Ankerfelt History, Family Crest & Coats of Arms

Early Origins of the Ankerfelt family

The surname Ankerfelt was first found in Essex and Norfolk where "Osmond and Guy l'Angevin (probably brothers) both appear in Domesday [1]: the former held the manor of Witham in Essex; the latter under the Count de Boulogne in Norfolk. From one or other of these descended William l'Angevin or Angevin, settled at Churchfield in Northamptonshire, who died in 1199, Another William (perhaps his son) in 1250 held, in addition, Waplode in Lincolnshire, and was father of a third William, who left an only child, Margaret, still a minor when her mother died in 1276." [2]

In Norfolk the descendants of Guy l'Angevin, who was Lord of Bereford under Earl Eustace, continued till 1417. His grandson Sir Robert, "wrote himself sometimes de Massingham and sometimes de Thorpe, having lordships in these towns, and held seven fees, with those in Anmere, &c, about the year 1200 of the honour of Bologne." [3]

Early History of the Ankerfelt family

This web page shows only a small excerpt of our Ankerfelt research. Another 95 words (7 lines of text) covering the years 1159 and 1273 are included under the topic Early Ankerfelt History in all our PDF Extended History products and printed products wherever possible.

Ankerfelt Spelling Variations

Spelling variations in names were a common occurrence in the eras before English spelling was standardized a few hundred years ago. In the Middle Ages, even the literate regularly changed the spellings of their names as the English language incorporated elements of French, Latin, and other European languages. Many variations of the name Ankerfelt have been found, including Angevine, Angevin, Angevile, Angeville, Angevynne, Angevyne Angwin, Angwine, Angwyn, Angwyne, Ankerville, Ankervine, Ankwin, Angervine, Angerwin, L'Angerville, Langerville, Langwin, Langwyne, D'Angerville and many more.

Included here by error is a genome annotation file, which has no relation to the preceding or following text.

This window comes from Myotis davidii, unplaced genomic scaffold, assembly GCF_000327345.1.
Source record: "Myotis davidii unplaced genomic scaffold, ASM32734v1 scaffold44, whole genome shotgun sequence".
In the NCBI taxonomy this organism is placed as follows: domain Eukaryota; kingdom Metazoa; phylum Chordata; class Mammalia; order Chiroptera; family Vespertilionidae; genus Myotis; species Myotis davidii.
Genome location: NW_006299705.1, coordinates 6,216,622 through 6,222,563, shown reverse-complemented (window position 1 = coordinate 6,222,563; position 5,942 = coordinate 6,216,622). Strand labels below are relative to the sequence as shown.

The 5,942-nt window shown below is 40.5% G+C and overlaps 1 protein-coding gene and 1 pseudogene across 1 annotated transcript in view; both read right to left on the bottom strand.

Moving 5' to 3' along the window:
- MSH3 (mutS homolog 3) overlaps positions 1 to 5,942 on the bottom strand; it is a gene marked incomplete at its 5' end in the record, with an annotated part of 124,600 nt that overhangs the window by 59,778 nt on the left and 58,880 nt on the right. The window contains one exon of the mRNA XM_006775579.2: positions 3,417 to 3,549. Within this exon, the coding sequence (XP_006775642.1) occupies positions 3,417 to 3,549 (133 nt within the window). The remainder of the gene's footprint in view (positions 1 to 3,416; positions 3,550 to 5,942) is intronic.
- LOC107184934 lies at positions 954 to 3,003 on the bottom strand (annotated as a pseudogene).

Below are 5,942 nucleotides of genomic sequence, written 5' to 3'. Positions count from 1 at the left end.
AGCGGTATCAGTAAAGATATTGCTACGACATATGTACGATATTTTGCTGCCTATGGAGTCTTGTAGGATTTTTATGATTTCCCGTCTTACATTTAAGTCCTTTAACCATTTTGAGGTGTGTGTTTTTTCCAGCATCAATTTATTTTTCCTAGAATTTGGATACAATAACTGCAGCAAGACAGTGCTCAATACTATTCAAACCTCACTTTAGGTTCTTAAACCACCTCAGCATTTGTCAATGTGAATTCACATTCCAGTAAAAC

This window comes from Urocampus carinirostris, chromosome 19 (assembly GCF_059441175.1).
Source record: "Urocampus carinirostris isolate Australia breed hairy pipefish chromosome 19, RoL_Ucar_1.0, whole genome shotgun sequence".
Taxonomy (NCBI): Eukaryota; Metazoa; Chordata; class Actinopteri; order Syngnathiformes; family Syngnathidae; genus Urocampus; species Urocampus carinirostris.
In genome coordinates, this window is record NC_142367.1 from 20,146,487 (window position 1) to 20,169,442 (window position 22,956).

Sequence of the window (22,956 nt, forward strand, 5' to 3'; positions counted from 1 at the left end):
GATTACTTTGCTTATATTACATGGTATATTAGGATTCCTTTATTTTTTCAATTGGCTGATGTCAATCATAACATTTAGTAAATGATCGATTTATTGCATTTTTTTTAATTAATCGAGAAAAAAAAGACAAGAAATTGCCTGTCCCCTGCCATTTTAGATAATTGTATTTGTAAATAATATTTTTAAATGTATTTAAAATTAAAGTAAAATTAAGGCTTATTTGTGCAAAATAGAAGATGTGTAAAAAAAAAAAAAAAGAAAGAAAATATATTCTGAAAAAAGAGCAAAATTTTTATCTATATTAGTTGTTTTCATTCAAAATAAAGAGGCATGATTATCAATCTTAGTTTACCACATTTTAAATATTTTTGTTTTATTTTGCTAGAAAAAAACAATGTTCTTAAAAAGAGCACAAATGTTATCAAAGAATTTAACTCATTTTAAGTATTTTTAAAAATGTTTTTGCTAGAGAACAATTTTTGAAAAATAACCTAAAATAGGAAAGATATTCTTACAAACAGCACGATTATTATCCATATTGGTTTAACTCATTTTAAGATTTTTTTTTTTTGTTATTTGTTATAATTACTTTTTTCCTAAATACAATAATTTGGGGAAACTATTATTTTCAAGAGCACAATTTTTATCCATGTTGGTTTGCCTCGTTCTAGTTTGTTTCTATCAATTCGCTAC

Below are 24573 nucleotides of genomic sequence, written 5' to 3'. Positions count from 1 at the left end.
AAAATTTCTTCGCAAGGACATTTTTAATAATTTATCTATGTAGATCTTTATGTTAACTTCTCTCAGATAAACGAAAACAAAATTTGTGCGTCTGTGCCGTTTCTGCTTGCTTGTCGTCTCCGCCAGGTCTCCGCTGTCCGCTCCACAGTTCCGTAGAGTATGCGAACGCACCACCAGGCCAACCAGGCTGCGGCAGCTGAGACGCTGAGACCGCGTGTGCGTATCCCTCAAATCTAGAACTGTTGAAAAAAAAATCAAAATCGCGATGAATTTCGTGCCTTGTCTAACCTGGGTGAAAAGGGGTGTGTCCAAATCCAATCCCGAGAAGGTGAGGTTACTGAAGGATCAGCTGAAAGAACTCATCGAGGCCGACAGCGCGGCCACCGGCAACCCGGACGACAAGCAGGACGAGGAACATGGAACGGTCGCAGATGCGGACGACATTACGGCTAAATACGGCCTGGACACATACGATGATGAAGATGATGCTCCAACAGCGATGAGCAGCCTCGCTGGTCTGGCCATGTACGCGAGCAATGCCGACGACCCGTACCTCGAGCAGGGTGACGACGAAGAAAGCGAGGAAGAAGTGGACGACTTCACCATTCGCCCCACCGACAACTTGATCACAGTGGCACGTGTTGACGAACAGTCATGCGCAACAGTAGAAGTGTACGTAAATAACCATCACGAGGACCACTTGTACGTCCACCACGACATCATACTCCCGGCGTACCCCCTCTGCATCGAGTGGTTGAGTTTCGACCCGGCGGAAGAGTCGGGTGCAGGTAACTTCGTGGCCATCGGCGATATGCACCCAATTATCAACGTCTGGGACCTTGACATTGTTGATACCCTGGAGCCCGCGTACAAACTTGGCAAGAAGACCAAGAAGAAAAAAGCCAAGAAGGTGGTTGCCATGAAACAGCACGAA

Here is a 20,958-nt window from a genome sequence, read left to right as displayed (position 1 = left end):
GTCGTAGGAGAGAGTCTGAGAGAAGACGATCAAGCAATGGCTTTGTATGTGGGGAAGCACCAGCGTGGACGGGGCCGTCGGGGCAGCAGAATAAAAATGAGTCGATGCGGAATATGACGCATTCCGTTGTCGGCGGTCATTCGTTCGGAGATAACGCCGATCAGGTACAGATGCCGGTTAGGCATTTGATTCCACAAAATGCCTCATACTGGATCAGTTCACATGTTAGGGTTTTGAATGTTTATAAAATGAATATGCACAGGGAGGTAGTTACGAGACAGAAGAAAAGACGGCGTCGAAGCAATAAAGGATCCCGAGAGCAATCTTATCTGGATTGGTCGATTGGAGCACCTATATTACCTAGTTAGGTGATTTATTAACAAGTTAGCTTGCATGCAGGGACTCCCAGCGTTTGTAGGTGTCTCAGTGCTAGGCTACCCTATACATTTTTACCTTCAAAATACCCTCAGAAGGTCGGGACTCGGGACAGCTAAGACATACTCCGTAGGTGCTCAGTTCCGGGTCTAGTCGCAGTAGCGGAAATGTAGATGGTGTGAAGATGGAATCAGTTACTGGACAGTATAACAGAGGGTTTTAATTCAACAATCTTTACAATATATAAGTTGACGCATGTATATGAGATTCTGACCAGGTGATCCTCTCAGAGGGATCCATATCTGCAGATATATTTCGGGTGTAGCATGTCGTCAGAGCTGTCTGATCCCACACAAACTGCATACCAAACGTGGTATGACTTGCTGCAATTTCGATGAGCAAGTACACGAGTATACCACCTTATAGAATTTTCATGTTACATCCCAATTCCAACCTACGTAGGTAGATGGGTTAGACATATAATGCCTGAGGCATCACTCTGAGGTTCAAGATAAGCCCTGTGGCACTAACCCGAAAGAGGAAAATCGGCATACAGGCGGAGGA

Early Notables of the Ankerfelt family (pre 1700)

More information is included under the topic Early Ankerfelt Notables in all our PDF Extended History products and printed products wherever possible.

Migration of the Ankerfelt family

For many English families, the social climate in England was oppressive and lacked opportunity for change. For such families, the shores of Ireland, Australia, and the New World beckoned. They left their homeland at great expense in ships that were overcrowded and full of disease. Many arrived after the long voyage sick, starving, and without a penny. But even those were greeted with greater opportunity than they could have experienced back home. Numerous English settlers who arrived in the United States and Canada at this time went on to make important contributions to the developing cultures of those countries. Many of those families went on to make significant contributions to the rapidly developing colonies in which they settled. Early North American records indicate many people bearing the name Ankerfelt were among those contributors: Daniel Angevine, who came to New York, NY in 1710; Lewis Angevine, who settled in New York, NY in 1710; Zachariah Angevine, who arrived in New York, NY in 1710.



  1. ^ Williams, Dr Ann. And G.H. Martin, Eds., Domesday Book A Complete Translation. London: Penguin, 1992. Print. (ISBN 0-141-00523-8)
  2. ^ Cleveland, Dutchess of The Battle Abbey Roll with some Account of the Norman Lineages. London: John Murray, Abermarle Street, 1889. Print. Volume 1 of 3
  3. ^ Rye, Walter, A History of Norfolk. London: Elliot Stock, 62, Paternoster Row, 1885. Print


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